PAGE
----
FashioningChange provides people the option to sign-up with e-mail or with Facebook. Almost 40% of FashioningChange users sign-in with Facebook. When they do we’re able to include their Facebook Interests and Likes in the building of their ‘Changing Room’. The user’s ‘Changing Room’ is the recommendation engine portion of FashioningChange. It correlates expressed user preferences via our profile quiz, on-site user behavior, and Facebook Interests and Likes to make personalized product recommendations.
Early on we A/B tested the difference in asking for the minimal amount of information offered by Facebook and the most information we could access there was little drop off between the levels so naturally we asked for the most information we could get so we could make better, more personalized, recommendations. Today, if someone logs in with Facebook, FashioningChange can recommend products to a user if they like ‘Surfing’, ‘Lady Gaga’, ‘BBQ’s', etc. It’s super fun to see how products relate to Facebook Interests and Likes and how this experience engages shoppers.
USE FACEBOOK INTERESTS AND LIKES TO LEARN WHO YOUR CUSTOMER IS (CRAZY INSIGHTS)
Until we really looked at Facebook Interests and Likes I had no idea who George Takei was (sorry George). I quickly learned who he was when we realized, via the data, that if someone signs up for FashioningChange and they like George Takei they are in the highest percentile of people who are likely to convert into a customer. Craziness!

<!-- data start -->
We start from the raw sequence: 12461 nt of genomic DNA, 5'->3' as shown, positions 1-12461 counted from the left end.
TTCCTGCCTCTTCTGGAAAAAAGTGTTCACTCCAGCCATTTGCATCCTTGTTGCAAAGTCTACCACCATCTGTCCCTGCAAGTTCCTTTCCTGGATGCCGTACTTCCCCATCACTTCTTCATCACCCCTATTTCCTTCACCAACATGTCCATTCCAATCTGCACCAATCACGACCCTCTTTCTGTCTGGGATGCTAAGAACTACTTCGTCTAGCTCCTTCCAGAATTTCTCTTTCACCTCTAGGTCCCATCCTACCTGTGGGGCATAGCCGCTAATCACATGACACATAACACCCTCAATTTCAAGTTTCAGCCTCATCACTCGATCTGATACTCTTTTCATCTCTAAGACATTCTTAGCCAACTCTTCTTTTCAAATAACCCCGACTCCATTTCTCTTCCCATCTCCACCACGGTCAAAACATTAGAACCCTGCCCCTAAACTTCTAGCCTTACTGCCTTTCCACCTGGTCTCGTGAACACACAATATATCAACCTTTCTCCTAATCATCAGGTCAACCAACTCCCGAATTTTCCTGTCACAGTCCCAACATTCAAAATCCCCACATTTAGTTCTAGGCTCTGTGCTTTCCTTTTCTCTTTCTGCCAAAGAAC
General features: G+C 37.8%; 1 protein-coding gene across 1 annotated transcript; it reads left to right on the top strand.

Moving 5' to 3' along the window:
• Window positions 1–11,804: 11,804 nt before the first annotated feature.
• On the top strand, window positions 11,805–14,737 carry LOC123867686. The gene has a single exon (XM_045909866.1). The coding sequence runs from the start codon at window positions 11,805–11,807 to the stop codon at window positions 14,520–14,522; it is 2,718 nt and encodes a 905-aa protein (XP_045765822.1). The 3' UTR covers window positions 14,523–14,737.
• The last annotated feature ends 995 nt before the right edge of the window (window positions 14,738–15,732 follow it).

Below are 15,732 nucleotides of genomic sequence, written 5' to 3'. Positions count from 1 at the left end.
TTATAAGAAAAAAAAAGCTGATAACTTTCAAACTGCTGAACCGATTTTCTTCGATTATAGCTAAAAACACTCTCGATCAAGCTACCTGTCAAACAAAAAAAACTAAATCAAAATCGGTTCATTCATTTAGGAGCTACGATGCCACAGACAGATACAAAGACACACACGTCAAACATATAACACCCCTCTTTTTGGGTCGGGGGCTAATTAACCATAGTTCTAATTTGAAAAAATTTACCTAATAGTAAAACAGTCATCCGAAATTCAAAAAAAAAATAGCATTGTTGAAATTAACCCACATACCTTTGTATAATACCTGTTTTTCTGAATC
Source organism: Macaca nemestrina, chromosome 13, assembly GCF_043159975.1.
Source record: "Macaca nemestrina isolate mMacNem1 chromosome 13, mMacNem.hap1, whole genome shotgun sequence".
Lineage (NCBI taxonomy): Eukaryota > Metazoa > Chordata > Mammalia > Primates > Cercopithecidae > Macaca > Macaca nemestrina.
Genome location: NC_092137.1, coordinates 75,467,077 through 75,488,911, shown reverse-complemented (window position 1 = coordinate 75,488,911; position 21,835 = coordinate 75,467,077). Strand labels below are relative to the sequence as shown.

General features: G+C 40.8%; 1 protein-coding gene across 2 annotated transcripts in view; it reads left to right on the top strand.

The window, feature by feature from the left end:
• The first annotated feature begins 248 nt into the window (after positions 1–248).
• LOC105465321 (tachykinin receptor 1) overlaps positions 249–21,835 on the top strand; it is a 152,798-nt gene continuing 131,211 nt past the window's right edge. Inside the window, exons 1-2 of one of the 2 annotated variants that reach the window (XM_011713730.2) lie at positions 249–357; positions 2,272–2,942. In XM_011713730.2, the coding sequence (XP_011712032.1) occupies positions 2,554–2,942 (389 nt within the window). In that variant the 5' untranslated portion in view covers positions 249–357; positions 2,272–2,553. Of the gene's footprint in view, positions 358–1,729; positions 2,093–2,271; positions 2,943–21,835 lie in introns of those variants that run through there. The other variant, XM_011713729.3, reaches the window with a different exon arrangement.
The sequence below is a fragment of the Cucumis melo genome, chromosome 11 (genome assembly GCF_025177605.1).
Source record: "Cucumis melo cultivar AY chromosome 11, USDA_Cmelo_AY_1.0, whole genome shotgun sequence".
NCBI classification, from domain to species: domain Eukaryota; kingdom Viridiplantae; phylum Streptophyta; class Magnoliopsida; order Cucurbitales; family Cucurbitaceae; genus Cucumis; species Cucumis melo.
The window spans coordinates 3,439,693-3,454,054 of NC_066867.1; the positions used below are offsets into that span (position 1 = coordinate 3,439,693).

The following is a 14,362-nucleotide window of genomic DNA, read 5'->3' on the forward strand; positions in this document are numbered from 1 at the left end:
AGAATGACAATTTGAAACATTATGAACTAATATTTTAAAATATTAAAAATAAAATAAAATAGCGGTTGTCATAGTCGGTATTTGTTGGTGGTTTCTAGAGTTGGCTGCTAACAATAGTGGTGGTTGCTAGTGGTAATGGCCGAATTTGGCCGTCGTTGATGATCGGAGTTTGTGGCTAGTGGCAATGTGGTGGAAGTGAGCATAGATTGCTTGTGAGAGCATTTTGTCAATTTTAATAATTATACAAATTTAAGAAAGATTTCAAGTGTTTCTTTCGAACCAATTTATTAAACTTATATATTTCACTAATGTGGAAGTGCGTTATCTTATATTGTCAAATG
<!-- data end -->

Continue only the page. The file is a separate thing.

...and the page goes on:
This type of information is helpful not only to understand what makes your customer tick but for audience reach. If you run ads on Facebook you can use the information to run ads to groups of people that have certain overlapping interests thereby helping you to acquire more customers.
BUILDING A CUSTOMER PROFILE VIA FACEBOOK INTERESTS AND LIKES
At FashioningChange we were obsessed with understanding the customer and why they liked us. We were obsessed because the more information we had the better experience and service we could provide them. As such, we sought out to understand the profile of the user that signed up with Facebook and converted into an active customer. Through the use of Facebook Interests and Likes we were able to understand what made our customer tick. What we found, through the review of Facebook Interest and Like data, was that she was 21 -40, socially minded, informed, like indie things but also like mainstream style, cared about what she ate, and like progressive entertainment.
As we sifted through the detailed attributes above we came to realize that this customer profile reflected the consumer that shops at The GAP, Inc. (who represents $1.5 billion in annual online transactions (just at The GAP):
The customer profile above gave us the ability to both provide a better user experience and acquire more customers through focused targeted channels.
Facebook is just one example of a data source you can use to understand who your customer is. Once you have the data to understand who your customer is there are other things you can do to build a stronger relationships with your customers grow your company.
Have you used Facebook Interests and Likes to understand your customer? If so, we’d love your insights. Share them below.